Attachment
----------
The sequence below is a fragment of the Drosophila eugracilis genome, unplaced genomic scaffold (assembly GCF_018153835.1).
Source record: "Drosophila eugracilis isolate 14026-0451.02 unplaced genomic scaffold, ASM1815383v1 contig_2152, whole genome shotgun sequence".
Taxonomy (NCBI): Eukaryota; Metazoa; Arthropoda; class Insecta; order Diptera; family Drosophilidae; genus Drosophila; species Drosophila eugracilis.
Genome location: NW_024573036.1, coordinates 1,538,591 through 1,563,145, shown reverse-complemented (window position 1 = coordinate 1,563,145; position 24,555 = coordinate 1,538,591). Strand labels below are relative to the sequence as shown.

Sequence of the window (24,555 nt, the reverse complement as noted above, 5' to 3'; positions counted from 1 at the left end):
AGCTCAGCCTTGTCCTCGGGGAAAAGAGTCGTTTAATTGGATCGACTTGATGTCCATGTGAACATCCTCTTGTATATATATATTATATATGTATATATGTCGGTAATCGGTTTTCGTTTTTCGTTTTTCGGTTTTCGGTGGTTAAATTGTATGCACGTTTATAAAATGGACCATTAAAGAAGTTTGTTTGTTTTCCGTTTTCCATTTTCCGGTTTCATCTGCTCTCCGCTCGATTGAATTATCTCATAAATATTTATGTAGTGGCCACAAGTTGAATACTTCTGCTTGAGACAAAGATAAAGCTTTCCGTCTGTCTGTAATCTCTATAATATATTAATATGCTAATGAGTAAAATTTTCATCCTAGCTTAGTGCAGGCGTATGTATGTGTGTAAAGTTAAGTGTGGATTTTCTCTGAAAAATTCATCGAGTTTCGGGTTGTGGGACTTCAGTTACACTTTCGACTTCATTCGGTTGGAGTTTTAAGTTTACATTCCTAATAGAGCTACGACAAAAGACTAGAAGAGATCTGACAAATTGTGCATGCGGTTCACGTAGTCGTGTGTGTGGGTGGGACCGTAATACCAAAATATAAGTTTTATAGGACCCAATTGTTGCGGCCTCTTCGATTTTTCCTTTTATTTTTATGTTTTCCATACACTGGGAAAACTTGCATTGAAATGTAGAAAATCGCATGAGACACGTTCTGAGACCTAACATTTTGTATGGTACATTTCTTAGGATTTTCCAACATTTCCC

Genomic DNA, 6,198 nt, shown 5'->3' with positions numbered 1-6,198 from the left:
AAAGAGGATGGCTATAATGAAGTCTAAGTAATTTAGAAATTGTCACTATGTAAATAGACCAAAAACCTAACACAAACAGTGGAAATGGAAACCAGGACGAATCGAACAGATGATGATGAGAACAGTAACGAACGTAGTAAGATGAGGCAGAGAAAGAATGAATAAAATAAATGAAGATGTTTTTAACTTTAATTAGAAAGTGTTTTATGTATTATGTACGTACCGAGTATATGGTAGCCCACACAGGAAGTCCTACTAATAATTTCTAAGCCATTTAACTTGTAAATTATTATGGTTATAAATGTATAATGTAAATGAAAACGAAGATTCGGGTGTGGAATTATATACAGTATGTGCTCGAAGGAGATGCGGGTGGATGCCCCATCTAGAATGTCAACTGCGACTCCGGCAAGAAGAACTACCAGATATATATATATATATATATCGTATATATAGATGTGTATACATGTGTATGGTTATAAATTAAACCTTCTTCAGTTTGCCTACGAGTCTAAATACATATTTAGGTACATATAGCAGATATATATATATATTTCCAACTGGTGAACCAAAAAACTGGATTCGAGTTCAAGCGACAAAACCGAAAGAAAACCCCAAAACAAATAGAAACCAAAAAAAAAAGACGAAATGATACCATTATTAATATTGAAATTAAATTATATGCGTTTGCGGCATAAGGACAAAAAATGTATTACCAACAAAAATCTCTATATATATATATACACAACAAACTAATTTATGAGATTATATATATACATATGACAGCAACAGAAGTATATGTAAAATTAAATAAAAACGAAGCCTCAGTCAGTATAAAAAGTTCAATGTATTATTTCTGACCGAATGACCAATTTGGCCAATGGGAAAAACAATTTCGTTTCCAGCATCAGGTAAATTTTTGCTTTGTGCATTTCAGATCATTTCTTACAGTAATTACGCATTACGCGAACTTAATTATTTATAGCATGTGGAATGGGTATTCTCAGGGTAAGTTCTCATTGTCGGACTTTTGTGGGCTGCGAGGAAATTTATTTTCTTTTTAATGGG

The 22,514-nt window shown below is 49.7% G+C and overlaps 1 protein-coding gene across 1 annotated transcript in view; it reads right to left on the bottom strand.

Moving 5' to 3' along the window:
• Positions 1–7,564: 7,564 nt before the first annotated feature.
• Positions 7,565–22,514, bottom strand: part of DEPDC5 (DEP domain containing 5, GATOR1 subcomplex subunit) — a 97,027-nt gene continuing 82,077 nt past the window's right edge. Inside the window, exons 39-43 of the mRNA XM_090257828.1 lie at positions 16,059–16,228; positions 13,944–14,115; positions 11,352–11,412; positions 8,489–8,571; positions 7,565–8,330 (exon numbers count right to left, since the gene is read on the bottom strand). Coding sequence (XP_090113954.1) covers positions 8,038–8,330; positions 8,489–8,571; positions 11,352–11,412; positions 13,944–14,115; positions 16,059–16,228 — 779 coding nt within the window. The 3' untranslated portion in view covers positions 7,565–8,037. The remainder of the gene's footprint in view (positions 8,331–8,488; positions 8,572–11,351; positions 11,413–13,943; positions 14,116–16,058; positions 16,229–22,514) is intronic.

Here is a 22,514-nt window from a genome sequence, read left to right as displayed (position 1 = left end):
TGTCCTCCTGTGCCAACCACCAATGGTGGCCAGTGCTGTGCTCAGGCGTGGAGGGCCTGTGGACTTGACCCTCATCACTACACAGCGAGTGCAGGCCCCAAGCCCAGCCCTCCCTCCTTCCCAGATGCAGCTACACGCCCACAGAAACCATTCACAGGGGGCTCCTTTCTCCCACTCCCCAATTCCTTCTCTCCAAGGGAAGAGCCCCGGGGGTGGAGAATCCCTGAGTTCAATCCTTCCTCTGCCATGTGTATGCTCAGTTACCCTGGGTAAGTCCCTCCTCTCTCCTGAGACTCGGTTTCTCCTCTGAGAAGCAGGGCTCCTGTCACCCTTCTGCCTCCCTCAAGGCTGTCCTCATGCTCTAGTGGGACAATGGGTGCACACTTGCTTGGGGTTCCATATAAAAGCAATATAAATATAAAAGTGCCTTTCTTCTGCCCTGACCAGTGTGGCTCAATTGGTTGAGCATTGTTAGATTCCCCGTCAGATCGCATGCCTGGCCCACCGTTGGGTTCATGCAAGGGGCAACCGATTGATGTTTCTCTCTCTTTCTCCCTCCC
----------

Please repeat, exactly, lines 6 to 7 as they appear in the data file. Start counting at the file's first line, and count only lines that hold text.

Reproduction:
AGCTCAGCCTTGTCCTCGGGGAAAAGAGTCGTTTAATTGGATCGACTTGATGTCCATGTGAACATCCTCTTGTATATATATATTATATATGTATATATGTCGGTAATCGGTTTTCGTTTTTCGTTTTTCGGTTTTCGGTGGTTAAATTGTATGCACGTTTATAAAATGGACCATTAAAGAAGTTTGTTTGTTTTCCGTTTTCCATTTTCCGGTTTCATCTGCTCTCCGCTCGATTGAATTATCTCATAAATATTTATGTAGTGGCCACAAGTTGAATACTTCTGCTTGAGACAAAGATAAAGCTTTCCGTCTGTCTGTAATCTCTATAATATATTAATATGCTAATGAGTAAAATTTTCATCCTAGCTTAGTGCAGGCGTATGTATGTGTGTAAAGTTAAGTGTGGATTTTCTCTGAAAAATTCATCGAGTTTCGGGTTGTGGGACTTCAGTTACACTTTCGACTTCATTCGGTTGGAGTTTTAAGTTTACATTCCTAATAGAGCTACGACAAAAGACTAGAAGAGATCTGACAAATTGTGCATGCGGTTCACGTAGTCGTGTGTGTGGGTGGGACCGTAATACCAAAATATAAGTTTTATAGGACCCAATTGTTGCGGCCTCTTCGATTTTTCCTTTTATTTTTATGTTTTCCATACACTGGGAAAACTTGCATTGAAATGTAGAAAATCGCATGAGACACGTTCTGAGACCTAACATTTTGTATGGTACATTTCTTAGGATTTTCCAACATTTCCC

Genomic DNA, 6,198 nt, shown 5'->3' with positions numbered 1-6,198 from the left: